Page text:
Rodents, mice and rats, are a massive issue in almost every country and especially every city in the world. They destroy massive amounts of food stores costing many major cities billions while causing millions upon millions in the destruction of property. The issue is so severe that New York City has a government organized rat task force that is used to stem the tide of rats in New York. Now mice are not rats, they are not as vicious and tenacious as rats, but they also do not live partially outside. They invade a home permanently with no intention of leaving. A rat will vacate a house through a one-way door that will prevent its reentry which can be very effective, but mice will not leave, they will live in your home forever unless you get them out.
So how do you locate signs of mice presence in your home? You will need to do a full inspection of both the inside of the house and the exterior of the house. You will also need to inspect your property and any adjoining properties need to be visually inspected and noted. Now, what are you looking for?
If you have tall grass, lots of gardens against the house or shrubbery then you are giving mice and other rodents a great opportunity to take as long as they want to get into your home by chewing or searching for an entryway. The tall grass allows them to travel in secret and can result in a huge infestation growing right under your nose. You should also note if there are adjoining properties with this issue that may also have mice themselves. Often when mice are evicted from a house they will simply move to another house, this is why professionals only use poison for mice. Catch and release does not work well in this case, the mouse will just run into someone else’s messy yard.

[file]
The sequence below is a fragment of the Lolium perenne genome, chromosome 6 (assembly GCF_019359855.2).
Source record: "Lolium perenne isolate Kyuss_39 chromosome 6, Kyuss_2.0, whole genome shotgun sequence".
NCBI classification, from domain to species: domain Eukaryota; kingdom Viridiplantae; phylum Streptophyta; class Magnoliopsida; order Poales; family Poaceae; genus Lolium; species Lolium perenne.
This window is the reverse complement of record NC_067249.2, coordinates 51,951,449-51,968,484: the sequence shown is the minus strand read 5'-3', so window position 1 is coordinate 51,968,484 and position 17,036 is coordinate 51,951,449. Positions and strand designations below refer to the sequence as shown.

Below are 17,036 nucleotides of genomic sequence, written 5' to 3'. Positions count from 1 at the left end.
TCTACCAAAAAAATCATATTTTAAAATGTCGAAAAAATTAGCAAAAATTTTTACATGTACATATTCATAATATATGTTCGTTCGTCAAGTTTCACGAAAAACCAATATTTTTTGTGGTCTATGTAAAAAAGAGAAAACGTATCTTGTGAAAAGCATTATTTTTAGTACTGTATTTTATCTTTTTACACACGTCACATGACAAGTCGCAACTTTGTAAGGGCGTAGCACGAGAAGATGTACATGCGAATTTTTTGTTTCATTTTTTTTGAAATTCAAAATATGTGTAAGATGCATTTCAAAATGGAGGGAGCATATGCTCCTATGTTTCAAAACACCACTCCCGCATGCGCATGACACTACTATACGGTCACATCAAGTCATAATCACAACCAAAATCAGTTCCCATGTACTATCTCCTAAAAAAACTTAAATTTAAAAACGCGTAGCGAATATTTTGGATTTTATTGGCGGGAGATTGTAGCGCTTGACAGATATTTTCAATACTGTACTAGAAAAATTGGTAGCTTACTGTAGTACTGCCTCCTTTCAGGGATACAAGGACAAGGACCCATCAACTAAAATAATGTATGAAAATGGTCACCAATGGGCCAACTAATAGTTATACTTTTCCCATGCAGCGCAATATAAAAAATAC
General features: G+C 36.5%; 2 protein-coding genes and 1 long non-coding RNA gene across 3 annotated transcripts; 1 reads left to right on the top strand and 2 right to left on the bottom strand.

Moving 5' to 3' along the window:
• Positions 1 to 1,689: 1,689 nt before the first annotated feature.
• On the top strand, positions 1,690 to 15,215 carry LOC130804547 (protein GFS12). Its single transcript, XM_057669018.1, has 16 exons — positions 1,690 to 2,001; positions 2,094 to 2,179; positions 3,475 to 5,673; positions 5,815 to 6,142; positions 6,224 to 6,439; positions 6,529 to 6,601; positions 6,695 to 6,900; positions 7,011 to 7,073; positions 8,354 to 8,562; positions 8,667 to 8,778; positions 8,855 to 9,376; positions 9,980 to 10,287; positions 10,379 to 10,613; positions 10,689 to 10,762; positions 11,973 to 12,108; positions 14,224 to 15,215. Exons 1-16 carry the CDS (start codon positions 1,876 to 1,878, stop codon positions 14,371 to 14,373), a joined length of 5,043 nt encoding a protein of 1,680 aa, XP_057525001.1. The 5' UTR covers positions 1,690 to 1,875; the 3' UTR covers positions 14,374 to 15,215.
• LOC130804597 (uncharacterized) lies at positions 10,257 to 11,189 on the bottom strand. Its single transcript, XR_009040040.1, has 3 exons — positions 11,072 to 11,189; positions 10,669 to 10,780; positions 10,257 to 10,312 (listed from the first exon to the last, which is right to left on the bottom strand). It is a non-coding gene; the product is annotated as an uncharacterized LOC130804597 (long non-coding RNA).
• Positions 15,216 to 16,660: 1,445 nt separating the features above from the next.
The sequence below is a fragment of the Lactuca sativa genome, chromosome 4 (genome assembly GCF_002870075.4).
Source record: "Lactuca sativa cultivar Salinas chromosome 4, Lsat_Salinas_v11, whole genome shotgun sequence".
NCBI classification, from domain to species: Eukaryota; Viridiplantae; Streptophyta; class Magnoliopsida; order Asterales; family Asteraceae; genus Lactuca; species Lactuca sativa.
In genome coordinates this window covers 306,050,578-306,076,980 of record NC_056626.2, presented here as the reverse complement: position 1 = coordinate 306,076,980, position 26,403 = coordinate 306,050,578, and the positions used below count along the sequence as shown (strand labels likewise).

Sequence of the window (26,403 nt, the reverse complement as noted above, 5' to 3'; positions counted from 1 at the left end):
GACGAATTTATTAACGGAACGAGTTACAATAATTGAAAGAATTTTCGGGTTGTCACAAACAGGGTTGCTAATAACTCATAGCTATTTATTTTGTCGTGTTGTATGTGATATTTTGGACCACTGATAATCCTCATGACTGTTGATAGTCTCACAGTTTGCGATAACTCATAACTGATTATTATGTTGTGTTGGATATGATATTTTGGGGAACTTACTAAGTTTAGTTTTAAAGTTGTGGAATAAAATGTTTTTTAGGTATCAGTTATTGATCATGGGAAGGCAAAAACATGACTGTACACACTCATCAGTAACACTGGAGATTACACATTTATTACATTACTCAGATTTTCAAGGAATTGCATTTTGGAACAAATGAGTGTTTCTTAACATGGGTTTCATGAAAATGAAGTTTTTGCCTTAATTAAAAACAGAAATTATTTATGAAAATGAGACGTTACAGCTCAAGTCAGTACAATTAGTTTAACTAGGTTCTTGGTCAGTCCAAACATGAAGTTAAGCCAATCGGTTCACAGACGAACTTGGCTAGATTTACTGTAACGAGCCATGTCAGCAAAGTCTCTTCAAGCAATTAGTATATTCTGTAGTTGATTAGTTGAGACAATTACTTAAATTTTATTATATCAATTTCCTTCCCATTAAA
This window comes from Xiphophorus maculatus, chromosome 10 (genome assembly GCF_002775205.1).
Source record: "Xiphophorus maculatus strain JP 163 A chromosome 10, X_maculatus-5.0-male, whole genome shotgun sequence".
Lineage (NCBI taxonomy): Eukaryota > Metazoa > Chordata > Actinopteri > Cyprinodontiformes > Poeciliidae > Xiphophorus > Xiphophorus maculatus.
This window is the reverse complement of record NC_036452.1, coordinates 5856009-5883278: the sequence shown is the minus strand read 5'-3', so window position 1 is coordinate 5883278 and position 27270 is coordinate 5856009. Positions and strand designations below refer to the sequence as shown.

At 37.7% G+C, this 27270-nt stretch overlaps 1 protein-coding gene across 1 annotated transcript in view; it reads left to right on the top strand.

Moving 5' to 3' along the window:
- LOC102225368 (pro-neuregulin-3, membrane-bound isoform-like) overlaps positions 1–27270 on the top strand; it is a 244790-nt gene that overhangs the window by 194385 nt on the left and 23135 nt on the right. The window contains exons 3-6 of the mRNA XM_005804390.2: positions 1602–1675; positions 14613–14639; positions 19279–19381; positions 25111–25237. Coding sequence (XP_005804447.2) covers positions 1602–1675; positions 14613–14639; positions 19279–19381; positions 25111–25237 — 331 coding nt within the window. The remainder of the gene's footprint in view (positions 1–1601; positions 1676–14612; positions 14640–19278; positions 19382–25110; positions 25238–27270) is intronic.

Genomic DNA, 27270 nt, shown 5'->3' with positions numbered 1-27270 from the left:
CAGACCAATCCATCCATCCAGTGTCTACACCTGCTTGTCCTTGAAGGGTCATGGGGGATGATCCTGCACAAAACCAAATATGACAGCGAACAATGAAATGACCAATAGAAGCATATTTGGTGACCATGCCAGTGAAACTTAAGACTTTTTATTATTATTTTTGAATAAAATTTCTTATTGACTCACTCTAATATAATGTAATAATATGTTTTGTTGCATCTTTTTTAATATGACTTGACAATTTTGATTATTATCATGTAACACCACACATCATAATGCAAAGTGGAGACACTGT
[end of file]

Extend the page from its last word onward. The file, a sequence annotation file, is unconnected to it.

You should also inspect the outside of your home for openings that mice could use to enter. Homes with crawl spaces are especially susceptible as there are usually dozens of entryways, and it would be very easy to burrow underneath it. A professional would resolve this with something called trenching. This process involves digging one foot by one-foot trench along the perimeter of whatever is being affected. This can be done for a house with no foundation, for decks, sheds and for any other structure that needs it. The process involves laying steel mesh into the hole one foot down and one foot out and attaching it to the house a few inches above the ground.
You can also inspect inside your own home for droppings in cabinets and under the sink. Fresh droppings will be soft and smell bad, dropping that are dry are hard and look black. Dropping from mice is very dangerous and carries the Hantavirus which can become airborne by jostling it too much. Sweeping it up is a bad idea but if you spray it with some bleach and let it dry you can vacuum it up.
Also, look for food that has been pooped on or tampered with. This can be holes in cardboard boxes or other easily chewable containers including plastic and even thin aluminum.